Well, the short answer is, if on the first of any month, you can still answer the Health Savings Account (HSA) eligibility questions the same way as when you were asked while opening your HSA, then you are! But you don’t remember them, do you?
To open your HSA you had to say “yes” to the following:
- Are you covered by an HSA-qualified High-Deductible Health Plan (HDHP)?
And you had to say “no” to:
- Can you be claimed as a dependent on someone else’s taxes?
- Are you enrolled in Medicare?
- Do you have any other disqualifying coverage, including you or your spouse having a medical FSA?
Assuming you opened your account based on these answers, and nothing has changed, you would still be eligible to make contributions to your account.
How to Make Pre-Tax or Post-Tax Contributions
First we have to be clear on what those terms mean. A pre-tax contribution is one made by your employer, either as part of your benefits plan, or as a deduction from your paycheck which you directed to your HSA. In either case, the money comes from your employer prior to payroll taxes (such as FICA and FUTA) and Federal income tax withholding being applied.
And of course, post-tax is a contribution to your HSA after all those taxes have been taken out – for example, making an HSA contribution out of your checking account after your paycheck was deposited. In either case, you can still claim the HSA tax deduction to reduce how many taxes you pay. It’s just that in the post-tax situation you take it as an “above the line” deduction when you file your income taxes, while in the pre-tax situation, it’s reported by your employer and shows up on your W-2 so you’ve effectively already received the tax benefit by the time you file.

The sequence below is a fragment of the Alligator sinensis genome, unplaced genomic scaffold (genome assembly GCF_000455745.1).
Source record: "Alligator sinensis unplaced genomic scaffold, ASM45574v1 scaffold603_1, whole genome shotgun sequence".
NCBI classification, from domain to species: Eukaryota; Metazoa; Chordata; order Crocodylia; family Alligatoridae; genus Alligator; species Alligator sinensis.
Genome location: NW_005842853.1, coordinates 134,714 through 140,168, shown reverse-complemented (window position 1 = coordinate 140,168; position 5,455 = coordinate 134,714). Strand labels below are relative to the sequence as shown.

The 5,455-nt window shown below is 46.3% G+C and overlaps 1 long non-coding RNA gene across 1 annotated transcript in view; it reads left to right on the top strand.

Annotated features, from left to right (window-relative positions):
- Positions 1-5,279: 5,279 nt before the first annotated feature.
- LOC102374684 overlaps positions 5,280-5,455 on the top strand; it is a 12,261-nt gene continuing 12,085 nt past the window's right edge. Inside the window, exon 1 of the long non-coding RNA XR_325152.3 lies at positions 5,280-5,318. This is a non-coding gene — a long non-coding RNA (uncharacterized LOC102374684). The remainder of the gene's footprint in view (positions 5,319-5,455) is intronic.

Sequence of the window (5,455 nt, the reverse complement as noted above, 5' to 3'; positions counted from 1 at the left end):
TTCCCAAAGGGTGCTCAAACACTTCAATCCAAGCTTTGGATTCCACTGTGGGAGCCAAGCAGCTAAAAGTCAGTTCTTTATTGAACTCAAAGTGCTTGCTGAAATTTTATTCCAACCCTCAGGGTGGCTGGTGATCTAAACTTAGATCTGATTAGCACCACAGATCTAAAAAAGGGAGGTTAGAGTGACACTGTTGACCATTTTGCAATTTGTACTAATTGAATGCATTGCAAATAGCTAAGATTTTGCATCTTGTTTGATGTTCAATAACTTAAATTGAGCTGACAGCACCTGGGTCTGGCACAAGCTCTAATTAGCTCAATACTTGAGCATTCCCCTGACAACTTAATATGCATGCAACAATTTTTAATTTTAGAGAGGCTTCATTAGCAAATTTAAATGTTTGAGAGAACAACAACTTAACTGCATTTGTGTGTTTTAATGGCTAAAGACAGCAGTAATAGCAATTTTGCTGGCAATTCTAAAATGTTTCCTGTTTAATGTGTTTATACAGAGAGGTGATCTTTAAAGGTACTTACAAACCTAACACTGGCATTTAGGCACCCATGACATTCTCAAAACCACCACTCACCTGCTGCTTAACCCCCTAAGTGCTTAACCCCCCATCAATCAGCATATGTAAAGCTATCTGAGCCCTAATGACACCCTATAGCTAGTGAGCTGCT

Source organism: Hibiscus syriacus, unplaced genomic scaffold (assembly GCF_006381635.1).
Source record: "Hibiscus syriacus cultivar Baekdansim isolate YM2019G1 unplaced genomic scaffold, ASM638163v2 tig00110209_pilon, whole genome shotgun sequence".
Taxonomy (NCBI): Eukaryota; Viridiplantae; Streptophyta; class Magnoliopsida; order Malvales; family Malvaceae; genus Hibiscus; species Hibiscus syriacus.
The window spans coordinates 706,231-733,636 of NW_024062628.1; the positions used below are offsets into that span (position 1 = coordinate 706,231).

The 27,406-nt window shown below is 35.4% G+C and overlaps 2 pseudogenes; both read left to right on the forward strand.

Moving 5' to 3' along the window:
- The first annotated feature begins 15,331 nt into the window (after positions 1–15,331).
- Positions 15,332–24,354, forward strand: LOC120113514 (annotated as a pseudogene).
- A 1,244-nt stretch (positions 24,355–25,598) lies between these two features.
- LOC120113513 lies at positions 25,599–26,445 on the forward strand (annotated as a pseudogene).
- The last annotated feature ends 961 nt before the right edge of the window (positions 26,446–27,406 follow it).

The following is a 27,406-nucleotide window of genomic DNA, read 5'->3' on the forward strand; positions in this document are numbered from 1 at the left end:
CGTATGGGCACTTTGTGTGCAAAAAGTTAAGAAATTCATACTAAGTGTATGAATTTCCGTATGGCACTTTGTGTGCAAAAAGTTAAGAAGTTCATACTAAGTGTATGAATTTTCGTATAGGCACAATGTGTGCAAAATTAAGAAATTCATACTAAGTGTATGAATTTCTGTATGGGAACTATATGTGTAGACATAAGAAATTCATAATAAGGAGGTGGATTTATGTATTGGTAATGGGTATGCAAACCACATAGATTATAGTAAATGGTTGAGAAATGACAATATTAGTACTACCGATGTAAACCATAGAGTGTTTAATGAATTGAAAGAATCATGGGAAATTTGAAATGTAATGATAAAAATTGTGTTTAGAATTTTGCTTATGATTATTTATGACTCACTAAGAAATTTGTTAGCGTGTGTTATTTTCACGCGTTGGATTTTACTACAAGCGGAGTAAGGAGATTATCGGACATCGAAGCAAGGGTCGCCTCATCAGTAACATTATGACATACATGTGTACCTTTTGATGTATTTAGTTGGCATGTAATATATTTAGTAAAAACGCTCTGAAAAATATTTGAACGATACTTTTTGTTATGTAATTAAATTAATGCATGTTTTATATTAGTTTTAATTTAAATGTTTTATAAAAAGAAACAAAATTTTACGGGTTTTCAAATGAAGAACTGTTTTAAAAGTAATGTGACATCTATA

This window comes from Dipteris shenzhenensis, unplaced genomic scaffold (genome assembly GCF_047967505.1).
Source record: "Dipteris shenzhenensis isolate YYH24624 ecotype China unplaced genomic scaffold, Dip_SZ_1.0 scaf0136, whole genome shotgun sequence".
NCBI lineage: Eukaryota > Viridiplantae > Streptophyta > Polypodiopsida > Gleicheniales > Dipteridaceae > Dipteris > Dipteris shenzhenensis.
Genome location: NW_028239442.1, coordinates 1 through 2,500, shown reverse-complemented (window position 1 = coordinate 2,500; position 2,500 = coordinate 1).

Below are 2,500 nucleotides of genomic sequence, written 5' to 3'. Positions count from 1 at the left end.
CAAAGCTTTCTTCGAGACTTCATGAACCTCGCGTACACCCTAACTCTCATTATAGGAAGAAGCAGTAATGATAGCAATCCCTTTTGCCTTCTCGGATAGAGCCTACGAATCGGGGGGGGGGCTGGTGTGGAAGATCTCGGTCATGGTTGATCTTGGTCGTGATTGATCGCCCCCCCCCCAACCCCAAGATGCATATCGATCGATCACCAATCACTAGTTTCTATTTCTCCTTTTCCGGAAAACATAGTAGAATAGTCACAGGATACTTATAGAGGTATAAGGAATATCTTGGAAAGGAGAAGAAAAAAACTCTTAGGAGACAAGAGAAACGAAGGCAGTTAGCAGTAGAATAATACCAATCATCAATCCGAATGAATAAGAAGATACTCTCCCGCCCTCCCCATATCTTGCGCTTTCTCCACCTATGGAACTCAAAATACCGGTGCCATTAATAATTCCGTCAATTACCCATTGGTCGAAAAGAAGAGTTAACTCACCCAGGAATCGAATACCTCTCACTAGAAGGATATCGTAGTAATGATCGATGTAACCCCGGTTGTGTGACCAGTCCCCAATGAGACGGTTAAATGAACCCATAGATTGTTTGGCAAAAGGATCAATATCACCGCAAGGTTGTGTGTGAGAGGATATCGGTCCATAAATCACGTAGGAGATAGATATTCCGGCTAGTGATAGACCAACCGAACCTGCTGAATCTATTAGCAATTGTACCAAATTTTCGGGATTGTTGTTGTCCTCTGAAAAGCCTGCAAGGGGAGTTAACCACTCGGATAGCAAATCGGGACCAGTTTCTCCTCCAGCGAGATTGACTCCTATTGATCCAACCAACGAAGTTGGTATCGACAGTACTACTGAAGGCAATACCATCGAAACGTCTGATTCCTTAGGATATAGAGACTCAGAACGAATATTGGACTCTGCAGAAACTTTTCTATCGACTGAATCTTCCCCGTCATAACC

In addition to receiving the tax break sooner, the other advantage of a pre-tax deduction is that you and your employer avoid payroll taxes (which costs your employer 7.65% and you a little less than that, while tax cuts remain in place). To maximize tax savings, it makes sense to make your contributions pre-tax whenever you can.
Not everyone who is eligible to make HSA contributions is eligible to make pre-tax contributions. The good news is that most of us are, but the not-so-good news is that if you are a 2% shareholder in a Subchapter-S corporation, a partner in a formal business partnership or LLC, a sole-proprietor, or otherwise self-employed, then you can’t participate in your employees’ cafeteria plan, or otherwise make pre-tax contributions to your HSA because in this case you are essentially your own employer. For technical details, you can check out IRS Notice 2005-8: http://www.irs.gov/irb/2005-04_IRB/ar13.html
If you fall into one of the above categories and are unable to make pre-tax contributions, your employees may still be able to contribute pre-tax, helping save your company money on payroll taxes. Meanwhile, you can still contribute to your HSA and take your income tax deduction at filing time! HSAs make sense for a bunch of other reasons than pre-tax contributions, so don’t let this discourage you if you fall into the limited group that can’t make them.
If you have additional questions for a specific tax scenario, ask your friendly tax advisor. If they can’t help you, they surely can find someone who can!